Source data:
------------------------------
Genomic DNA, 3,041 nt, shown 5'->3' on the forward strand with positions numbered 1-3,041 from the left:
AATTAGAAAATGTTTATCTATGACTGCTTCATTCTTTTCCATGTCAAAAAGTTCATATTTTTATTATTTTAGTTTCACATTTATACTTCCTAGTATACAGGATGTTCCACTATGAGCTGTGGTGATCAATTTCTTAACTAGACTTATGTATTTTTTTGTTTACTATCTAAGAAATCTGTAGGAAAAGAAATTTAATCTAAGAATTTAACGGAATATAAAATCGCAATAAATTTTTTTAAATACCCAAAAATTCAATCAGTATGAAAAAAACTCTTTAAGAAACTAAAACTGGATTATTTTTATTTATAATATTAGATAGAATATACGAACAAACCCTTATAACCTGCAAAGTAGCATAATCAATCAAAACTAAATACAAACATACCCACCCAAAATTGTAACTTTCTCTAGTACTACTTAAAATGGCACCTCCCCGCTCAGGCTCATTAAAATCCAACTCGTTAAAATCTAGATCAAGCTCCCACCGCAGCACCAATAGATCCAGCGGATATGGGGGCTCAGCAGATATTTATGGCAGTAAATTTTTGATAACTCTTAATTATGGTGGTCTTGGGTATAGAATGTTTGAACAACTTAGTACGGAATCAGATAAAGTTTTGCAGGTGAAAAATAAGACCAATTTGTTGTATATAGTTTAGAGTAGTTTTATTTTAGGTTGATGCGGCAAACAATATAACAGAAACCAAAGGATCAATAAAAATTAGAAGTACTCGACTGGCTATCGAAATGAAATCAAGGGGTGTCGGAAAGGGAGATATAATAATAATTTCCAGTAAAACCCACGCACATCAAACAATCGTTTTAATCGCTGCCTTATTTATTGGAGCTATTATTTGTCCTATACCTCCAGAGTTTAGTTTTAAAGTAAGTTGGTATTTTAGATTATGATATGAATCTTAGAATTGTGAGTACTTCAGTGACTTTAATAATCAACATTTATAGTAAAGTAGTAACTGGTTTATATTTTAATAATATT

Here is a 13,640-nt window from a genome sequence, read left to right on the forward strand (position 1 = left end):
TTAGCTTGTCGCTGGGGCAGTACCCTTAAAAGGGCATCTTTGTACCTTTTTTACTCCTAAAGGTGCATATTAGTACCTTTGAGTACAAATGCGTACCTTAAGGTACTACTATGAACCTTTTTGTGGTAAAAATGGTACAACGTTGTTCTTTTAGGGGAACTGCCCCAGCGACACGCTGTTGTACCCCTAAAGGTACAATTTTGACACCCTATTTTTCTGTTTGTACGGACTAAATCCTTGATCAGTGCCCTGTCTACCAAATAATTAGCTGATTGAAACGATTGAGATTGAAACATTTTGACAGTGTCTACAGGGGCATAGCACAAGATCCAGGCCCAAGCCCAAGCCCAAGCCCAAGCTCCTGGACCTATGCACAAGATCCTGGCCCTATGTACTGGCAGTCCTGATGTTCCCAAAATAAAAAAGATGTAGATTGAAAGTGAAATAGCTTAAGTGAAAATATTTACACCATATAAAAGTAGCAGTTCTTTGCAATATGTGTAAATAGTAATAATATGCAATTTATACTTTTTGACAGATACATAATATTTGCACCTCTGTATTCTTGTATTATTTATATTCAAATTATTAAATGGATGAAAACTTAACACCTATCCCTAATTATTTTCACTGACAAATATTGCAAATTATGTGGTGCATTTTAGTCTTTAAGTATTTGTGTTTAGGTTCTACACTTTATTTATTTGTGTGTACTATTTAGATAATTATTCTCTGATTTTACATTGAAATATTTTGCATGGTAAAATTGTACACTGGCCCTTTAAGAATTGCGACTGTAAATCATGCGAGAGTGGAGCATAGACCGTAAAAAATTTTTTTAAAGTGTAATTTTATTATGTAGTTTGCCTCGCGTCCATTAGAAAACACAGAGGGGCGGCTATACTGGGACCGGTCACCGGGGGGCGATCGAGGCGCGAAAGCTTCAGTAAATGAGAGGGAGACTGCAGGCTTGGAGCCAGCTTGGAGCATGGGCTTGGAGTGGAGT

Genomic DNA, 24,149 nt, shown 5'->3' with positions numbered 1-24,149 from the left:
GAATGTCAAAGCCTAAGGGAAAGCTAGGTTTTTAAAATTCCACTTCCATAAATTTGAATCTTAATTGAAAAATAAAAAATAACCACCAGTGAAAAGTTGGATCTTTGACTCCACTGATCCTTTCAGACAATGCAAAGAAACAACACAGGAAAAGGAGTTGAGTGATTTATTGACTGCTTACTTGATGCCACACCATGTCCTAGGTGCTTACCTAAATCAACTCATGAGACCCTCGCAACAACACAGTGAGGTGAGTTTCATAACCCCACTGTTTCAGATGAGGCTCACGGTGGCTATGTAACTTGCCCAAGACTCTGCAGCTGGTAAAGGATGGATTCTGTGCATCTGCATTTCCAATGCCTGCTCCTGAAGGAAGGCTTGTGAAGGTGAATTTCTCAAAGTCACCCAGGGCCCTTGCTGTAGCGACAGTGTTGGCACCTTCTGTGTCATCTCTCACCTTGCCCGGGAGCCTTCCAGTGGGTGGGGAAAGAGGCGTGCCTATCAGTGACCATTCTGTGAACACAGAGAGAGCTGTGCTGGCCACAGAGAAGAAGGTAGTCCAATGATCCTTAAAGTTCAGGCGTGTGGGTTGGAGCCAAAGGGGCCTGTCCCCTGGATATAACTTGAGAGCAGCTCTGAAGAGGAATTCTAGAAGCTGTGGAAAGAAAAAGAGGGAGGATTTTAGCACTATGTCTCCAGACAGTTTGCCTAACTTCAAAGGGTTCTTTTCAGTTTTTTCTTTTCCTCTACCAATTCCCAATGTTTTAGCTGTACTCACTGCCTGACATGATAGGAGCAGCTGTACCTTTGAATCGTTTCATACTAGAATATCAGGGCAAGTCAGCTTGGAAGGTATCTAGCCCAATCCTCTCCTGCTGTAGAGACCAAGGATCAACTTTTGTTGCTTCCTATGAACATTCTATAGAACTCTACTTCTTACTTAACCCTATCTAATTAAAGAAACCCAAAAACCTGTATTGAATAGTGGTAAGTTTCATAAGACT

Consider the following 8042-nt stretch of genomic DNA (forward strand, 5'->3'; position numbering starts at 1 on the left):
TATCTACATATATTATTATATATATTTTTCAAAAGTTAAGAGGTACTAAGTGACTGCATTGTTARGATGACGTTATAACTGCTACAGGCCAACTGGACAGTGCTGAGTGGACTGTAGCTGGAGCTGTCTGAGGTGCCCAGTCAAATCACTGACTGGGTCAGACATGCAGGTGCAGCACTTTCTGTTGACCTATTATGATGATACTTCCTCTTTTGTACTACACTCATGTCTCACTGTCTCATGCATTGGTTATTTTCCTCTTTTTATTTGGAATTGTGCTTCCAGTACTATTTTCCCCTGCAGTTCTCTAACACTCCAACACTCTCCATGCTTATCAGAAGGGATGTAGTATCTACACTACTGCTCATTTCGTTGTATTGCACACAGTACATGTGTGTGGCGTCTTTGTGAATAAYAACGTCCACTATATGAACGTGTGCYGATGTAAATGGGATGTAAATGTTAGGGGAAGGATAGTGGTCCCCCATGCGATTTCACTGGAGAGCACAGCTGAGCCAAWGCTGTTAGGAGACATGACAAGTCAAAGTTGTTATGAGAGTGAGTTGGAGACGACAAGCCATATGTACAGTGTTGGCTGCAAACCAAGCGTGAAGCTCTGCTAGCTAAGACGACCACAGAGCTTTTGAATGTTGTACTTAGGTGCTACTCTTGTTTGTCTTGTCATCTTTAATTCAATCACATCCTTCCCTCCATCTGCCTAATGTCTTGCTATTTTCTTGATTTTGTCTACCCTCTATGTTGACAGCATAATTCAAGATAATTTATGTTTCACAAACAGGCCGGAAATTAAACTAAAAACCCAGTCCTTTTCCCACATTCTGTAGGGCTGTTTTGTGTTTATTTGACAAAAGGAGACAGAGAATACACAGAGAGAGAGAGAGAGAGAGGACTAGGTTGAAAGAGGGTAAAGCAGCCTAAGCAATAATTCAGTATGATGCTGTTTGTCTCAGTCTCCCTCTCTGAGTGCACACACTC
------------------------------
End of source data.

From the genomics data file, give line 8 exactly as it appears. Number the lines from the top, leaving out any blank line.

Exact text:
TATCTACATATATTATTATATATATTTTTCAAAAGTTAAGAGGTACTAAGTGACTGCATTGTTARGATGACGTTATAACTGCTACAGGCCAACTGGACAGTGCTGAGTGGACTGTAGCTGGAGCTGTCTGAGGTGCCCAGTCAAATCACTGACTGGGTCAGACATGCAGGTGCAGCACTTTCTGTTGACCTATTATGATGATACTTCCTCTTTTGTACTACACTCATGTCTCACTGTCTCATGCATTGGTTATTTTCCTCTTTTTATTTGGAATTGTGCTTCCAGTACTATTTTCCCCTGCAGTTCTCTAACACTCCAACACTCTCCATGCTTATCAGAAGGGATGTAGTATCTACACTACTGCTCATTTCGTTGTATTGCACACAGTACATGTGTGTGGCGTCTTTGTGAATAAYAACGTCCACTATATGAACGTGTGCYGATGTAAATGGGATGTAAATGTTAGGGGAAGGATAGTGGTCCCCCATGCGATTTCACTGGAGAGCACAGCTGAGCCAAWGCTGTTAGGAGACATGACAAGTCAAAGTTGTTATGAGAGTGAGTTGGAGACGACAAGCCATATGTACAGTGTTGGCTGCAAACCAAGCGTGAAGCTCTGCTAGCTAAGACGACCACAGAGCTTTTGAATGTTGTACTTAGGTGCTACTCTTGTTTGTCTTGTCATCTTTAATTCAATCACATCCTTCCCTCCATCTGCCTAATGTCTTGCTATTTTCTTGATTTTGTCTACCCTCTATGTTGACAGCATAATTCAAGATAATTTATGTTTCACAAACAGGCCGGAAATTAAACTAAAAACCCAGTCCTTTTCCCACATTCTGTAGGGCTGTTTTGTGTTTATTTGACAAAAGGAGACAGAGAATACACAGAGAGAGAGAGAGAGAGAGGACTAGGTTGAAAGAGGGTAAAGCAGCCTAAGCAATAATTCAGTATGATGCTGTTTGTCTCAGTCTCCCTCTCTGAGTGCACACACTC